A reported Chinese ban on ship traffic around disputed gas fields in the East China Sea could violate the U.N. Convention on the Law of the Sea, Chief Cabinet Secretary Shinzo Abe said Monday.
Japan had requested confirmation from China of news reports saying Beijing has imposed the ban while Chinese workers lay pipelines and cables in the area, he said.
“We have expressed our concern. This notice, if implemented, may breach our sovereign rights and violate the U.N. Convention on the Law of the Sea,” Abe told reporters.
“We have requested that the Chinese side clearly and immediately respond to our inquiry,” he said, adding that Beijing had given Tokyo assurances that it would look into the matter and respond.
Prime Minister Junichiro Koizumi said Japan would “respond calmly” to the development.
Japan and China have been deadlocked in negotiations over rights to the Pinghu gas field, which lies in an area that straddles a median line that Japan considers the border between the two countries’ territorial claims.
China, however, makes a wider territorial claim that includes the entire field.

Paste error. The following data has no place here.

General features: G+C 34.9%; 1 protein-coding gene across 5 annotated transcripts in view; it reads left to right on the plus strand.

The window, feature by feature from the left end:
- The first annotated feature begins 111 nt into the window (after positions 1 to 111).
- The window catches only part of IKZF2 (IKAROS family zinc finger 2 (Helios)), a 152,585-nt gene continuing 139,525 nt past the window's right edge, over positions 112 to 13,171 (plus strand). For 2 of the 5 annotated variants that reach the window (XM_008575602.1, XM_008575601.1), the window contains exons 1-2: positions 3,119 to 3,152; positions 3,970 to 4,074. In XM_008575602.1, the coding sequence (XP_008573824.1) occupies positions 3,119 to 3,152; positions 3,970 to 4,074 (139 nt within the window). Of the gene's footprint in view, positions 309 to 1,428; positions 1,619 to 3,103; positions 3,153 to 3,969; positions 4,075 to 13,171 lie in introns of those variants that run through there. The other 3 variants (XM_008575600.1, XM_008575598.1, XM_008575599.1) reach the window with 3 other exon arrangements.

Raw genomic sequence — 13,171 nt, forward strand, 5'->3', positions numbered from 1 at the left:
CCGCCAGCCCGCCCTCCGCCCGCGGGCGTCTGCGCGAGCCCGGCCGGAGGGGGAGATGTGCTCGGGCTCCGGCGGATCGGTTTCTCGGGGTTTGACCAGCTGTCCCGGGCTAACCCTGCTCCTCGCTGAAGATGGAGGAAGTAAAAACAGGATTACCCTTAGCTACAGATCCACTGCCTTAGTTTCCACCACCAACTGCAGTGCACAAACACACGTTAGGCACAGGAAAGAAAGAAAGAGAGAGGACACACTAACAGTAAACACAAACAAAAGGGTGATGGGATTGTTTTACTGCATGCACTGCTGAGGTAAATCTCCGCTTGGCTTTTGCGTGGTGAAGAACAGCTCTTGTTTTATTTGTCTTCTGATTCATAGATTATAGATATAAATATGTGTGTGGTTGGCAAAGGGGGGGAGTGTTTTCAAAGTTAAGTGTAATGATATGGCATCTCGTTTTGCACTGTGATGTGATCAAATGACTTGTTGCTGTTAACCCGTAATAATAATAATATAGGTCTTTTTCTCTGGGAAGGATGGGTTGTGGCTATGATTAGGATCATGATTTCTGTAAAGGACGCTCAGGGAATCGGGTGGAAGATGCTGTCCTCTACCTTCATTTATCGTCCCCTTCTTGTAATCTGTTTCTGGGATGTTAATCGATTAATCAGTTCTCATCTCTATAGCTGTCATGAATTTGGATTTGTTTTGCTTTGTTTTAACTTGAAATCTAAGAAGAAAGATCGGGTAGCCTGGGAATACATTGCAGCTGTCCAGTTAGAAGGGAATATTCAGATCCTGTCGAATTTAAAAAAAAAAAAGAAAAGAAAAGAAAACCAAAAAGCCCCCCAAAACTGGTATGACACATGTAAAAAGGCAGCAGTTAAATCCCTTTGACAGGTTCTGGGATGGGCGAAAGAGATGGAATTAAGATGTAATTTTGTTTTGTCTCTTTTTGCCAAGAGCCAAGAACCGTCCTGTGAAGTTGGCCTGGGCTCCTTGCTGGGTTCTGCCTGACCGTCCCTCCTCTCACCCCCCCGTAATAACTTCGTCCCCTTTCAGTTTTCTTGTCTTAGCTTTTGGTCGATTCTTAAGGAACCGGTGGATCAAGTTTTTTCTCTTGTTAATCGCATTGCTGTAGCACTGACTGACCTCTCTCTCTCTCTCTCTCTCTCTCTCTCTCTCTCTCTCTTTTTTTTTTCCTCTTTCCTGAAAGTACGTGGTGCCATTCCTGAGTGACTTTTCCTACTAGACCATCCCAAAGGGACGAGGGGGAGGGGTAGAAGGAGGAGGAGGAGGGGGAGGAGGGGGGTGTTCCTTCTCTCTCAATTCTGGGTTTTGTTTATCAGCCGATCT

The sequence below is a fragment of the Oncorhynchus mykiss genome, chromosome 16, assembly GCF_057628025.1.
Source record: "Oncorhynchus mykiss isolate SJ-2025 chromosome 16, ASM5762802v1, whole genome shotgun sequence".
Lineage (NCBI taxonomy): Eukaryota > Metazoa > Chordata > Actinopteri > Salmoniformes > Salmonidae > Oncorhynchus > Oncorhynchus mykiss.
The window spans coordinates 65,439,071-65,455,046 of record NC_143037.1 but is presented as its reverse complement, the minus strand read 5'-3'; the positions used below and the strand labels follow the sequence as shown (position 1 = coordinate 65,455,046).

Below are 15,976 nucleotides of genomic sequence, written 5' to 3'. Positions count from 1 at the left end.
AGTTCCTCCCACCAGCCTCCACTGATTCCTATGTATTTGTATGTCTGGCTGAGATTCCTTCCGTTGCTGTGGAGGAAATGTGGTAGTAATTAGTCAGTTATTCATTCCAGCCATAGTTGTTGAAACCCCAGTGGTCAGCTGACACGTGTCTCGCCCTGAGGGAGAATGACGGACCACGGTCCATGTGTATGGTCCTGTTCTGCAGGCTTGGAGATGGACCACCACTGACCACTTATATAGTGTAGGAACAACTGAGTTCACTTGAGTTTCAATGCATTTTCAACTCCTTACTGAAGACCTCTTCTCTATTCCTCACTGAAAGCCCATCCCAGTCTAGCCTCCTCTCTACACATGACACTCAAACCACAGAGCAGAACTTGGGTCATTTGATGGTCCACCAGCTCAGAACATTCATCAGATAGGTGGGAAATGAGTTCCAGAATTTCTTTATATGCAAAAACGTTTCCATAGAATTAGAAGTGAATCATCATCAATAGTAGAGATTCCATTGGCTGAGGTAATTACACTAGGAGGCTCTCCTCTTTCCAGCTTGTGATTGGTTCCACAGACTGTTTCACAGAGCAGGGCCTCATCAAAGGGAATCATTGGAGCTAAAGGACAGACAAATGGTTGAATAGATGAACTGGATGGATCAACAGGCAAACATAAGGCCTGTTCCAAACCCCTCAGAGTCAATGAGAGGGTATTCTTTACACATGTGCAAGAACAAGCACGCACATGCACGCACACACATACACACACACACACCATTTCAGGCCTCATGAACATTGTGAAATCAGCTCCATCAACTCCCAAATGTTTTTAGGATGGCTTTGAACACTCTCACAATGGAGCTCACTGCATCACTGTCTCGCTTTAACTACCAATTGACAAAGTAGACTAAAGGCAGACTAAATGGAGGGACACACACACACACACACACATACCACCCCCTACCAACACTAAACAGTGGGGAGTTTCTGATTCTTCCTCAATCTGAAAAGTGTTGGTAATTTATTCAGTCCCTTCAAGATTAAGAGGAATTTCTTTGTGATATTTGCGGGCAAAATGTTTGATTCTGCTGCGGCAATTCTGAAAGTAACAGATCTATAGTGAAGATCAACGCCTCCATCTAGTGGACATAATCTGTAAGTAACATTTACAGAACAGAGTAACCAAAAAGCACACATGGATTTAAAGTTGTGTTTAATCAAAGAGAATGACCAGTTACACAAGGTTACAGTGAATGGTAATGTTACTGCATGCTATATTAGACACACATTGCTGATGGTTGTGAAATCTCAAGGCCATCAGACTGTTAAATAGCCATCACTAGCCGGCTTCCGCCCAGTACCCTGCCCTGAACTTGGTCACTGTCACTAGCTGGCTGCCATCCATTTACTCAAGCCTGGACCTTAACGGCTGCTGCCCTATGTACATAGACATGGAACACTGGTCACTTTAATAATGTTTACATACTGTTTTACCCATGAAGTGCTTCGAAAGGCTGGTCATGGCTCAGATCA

Under the U.N. convention, which both Japan and China have signed, coastal countries can claim an economic zone extending 200 nautical miles from their shores. The disputed reserves lie within both countries’ claims, and the U.N. has until May 2009 to rule on the matter.
Media reports over the weekend said Chinese maritime authorities have posted a notice that all unauthorized ship traffic would be banned around the Pinghu field from March 1 to Sept. 30.
Both China and Japan hope to exploit undersea gas reserves in the East China Sea to drive fuel-hungry economies.
China claims it has rights to the gas, but Tokyo says the two countries should share them. Repeated meetings between both countries aimed at resolving the dispute have ended in disagreement.
China has been probing for gas just inside its side of the median line.